The VOC segment generated sales of $3.4 billion for the first quarter this year, accounting for nearly 29% of the total revenues. The major sales growth drivers for the unit were its best-selling vaccine franchise, Prevnar, and cancer drug, Ibranc. Analysts are expecting the unit to reach sales of $14.7 billion in 2016. EBITDA for the unit is forecasted to reach $8.1 billion, while EPS is expected to climb to $0.95 per share, as per estimates compiled by analysts at Jefferies.

The GEP business consists Pfizer’s older and already-established products, most of which have already lost their patents. During the last quarter, GEP reported sales of $5.9 billion, accounting for 45% of total revenues. Analysts are expecting annual sales from the unit to reach $23.4 billion, and EBITDA to amount to $13.7 billion in 2016. The EPS for the unit is expected to reach $1.61 per share this year.

The declining revenue from all three units suggests that the company needs a strategic acquisition, which would boost all of the units. This target might be hard to acquire, but there are a few options which would fit into the separate units well, thereby pushing the growth rates.

How Amgen Fits Into Pfizer’s Equation
Amgen Inc. (NASDAQ:AMGN) is one of the most suitable targets Pfizer could possibly consider. With revenue of nearly $22 billion, Amgen has drugs and pipeline candidates which complement all of Pfizer’s segments.

The biotech has older well-established drugs, including Enbrel, Neupogen, Neulasta, and Epogen, which generate a major chunk of revenue for the company. These drugs combined pulled in sales worth more than $3 billion. However, these items, and several other key products are nearing patent expiry, and would be a perfect fit for Pfizer’s GEP.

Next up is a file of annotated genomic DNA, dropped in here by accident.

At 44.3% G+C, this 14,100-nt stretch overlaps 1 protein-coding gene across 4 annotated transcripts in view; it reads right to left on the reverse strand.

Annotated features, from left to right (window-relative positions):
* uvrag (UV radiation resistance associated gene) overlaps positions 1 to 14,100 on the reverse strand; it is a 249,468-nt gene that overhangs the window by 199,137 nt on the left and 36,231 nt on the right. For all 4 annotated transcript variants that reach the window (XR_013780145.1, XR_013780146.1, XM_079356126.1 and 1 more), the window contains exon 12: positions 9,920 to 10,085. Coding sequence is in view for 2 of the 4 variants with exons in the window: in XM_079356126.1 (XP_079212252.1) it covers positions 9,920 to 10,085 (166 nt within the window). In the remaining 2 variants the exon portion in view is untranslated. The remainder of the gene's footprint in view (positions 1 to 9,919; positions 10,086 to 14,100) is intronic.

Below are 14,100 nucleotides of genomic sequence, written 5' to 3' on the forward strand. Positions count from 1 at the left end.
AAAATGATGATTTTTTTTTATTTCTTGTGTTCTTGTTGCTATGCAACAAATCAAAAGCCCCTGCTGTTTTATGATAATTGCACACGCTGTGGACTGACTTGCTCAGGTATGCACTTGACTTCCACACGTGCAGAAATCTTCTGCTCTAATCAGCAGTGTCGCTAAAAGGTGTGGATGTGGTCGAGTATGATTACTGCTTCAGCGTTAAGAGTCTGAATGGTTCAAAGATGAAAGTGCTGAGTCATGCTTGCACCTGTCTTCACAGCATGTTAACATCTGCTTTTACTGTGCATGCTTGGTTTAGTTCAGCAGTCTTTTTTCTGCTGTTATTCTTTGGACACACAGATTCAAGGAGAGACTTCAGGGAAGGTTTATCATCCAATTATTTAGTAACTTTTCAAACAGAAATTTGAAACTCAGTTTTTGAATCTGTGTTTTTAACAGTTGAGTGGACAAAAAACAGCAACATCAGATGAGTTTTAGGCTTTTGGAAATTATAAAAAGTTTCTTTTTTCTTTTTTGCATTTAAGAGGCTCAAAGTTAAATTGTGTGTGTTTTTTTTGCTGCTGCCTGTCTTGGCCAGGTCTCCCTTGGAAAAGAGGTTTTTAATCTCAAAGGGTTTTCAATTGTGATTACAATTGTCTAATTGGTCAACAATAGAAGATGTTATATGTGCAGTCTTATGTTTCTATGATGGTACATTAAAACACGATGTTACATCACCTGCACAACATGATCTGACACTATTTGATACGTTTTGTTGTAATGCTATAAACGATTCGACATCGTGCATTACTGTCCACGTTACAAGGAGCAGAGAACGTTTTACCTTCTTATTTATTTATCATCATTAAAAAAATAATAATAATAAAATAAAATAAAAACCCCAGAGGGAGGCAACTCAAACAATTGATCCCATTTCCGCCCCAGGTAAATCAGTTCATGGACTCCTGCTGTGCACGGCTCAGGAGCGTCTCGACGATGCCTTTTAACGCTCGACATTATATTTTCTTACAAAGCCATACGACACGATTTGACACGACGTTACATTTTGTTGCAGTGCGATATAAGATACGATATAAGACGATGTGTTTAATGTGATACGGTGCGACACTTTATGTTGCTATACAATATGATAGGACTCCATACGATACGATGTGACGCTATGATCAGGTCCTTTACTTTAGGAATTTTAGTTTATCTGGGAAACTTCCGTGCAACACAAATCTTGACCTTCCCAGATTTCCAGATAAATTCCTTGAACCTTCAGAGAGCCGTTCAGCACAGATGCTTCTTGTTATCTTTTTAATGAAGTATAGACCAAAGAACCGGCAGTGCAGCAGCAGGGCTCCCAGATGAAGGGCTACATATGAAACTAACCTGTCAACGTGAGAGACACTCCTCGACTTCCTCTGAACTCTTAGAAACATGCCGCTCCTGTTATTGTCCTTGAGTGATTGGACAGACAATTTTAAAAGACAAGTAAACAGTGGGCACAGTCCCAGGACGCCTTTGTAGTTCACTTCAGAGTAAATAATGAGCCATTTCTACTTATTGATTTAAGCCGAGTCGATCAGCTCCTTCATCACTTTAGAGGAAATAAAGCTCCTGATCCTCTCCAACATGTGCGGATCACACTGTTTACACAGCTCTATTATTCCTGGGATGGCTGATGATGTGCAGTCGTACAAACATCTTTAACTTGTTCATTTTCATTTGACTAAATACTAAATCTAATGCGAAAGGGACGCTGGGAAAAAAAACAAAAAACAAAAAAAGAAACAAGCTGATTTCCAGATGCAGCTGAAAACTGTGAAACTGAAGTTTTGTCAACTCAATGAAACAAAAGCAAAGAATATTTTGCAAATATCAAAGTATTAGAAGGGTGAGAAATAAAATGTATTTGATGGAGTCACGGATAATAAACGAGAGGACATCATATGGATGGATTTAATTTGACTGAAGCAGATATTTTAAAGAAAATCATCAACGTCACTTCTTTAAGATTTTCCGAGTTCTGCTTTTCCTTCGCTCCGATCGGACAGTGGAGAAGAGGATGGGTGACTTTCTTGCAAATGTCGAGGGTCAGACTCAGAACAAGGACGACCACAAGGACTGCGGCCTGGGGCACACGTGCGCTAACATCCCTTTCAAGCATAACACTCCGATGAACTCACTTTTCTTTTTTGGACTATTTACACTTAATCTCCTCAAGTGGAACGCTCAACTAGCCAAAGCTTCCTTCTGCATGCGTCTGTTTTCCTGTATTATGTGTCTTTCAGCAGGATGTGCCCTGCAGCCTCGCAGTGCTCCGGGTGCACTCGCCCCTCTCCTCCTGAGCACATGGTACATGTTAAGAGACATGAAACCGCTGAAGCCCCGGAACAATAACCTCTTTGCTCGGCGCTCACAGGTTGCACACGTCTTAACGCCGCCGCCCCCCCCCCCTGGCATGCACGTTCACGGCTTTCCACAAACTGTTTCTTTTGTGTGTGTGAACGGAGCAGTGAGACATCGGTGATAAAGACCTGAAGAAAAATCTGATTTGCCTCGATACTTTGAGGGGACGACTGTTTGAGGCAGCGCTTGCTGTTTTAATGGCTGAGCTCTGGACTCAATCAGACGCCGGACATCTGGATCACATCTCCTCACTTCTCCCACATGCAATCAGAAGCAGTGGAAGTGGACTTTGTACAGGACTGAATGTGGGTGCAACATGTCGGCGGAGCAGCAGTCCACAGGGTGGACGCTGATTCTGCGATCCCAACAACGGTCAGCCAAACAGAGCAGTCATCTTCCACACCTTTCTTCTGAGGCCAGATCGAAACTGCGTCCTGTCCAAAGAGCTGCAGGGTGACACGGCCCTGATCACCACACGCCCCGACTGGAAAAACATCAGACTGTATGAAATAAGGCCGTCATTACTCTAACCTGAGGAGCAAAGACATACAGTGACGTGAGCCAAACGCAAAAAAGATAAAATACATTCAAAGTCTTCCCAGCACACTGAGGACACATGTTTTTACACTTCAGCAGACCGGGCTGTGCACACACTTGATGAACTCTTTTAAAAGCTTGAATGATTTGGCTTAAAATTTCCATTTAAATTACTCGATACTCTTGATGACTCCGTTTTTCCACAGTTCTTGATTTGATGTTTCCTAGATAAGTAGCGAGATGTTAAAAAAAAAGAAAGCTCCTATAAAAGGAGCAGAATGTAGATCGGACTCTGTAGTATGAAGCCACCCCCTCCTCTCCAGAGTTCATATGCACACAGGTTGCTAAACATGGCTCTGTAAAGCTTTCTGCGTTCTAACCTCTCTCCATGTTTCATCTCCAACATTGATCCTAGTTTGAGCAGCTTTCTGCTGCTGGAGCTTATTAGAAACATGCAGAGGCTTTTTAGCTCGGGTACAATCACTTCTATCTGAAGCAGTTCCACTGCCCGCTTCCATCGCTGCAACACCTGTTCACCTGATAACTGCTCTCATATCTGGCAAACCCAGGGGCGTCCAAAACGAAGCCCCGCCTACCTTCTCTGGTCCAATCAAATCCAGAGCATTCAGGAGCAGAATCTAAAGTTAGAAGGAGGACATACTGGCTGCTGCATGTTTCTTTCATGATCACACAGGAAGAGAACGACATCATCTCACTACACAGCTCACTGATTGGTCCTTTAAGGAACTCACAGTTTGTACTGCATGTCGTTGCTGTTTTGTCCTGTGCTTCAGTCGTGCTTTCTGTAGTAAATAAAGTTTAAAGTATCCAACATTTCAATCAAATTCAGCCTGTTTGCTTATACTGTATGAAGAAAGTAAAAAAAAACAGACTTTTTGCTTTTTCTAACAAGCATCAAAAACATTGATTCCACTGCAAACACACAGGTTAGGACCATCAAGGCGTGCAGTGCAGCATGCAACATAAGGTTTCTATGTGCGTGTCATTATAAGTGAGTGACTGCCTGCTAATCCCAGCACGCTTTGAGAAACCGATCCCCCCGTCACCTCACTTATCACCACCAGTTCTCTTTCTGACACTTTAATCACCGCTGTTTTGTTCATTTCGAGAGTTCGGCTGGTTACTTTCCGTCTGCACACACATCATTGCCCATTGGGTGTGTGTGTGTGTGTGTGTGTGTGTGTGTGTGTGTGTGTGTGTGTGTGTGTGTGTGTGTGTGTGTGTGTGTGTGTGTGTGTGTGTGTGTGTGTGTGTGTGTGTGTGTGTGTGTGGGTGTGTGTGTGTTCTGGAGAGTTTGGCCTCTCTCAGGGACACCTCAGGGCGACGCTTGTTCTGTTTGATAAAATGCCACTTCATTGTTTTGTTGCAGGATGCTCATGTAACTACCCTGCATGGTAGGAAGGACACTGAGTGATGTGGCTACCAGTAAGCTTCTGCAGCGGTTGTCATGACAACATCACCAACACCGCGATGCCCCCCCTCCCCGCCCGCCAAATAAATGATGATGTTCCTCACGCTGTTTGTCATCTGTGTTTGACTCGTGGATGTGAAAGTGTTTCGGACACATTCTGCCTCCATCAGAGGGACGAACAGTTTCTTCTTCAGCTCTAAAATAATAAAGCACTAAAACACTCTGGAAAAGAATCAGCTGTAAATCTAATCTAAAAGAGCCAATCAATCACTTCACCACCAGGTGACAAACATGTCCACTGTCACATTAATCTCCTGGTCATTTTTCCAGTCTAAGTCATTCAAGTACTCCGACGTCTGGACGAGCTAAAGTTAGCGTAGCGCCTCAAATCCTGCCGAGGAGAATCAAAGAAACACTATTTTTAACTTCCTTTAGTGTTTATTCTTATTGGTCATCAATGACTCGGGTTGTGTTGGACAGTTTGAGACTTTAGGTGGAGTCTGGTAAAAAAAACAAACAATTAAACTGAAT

Apart from that, the company has a bunch of cancer treatments which are relatively farther from the patent expiry dates, and still have room to grow. These include Xgeva, Prolia, Kyprolis, Vectibix, and Blincyto. The cancer drugs have been forecasted to be potential growth drivers for Amgen. If Pfizer plans to pursue Amgen, these drugs would build upon Pfizer’s VOC segment.

Amgen’s cardiology and metabolism drugs would easily blend in with Pfizer’s GIP unit. It also has a rich and robust pipeline, which would also add to Pfizer’s GIP’s development pipeline, strengthening its future outlook. The drugmaker has candidates being developed to target conditions comprising several therapeutic areas, including CNS/neuroscience, Osteology, and inflammatory, which might be much needed to drive the company’s future sales.

Right Time To Strike A Deal?
Pfizer’s free cash flows stood at $13 billion at the end of 2016. It may not be difficult for Pfizer to strike a deal of this scale, since it has a history of signing mega-deals.

Amgen stock has fallen nearly 7% so far this year, and more than 5% in the past 12 months. The stock has mostly outperformed its biotech peers, and the iShares NASDAQ Biotechnology Index (IBB), which shed more than 23% this year. However, the stock can be expected to further strengthen, as the company continues to put on an impressive show. This a probably a great time for Pfizer to strike a deal. By Aliya Kaleem :

26/06/2016 – Categoria: – Da: [email protected] – 245 letture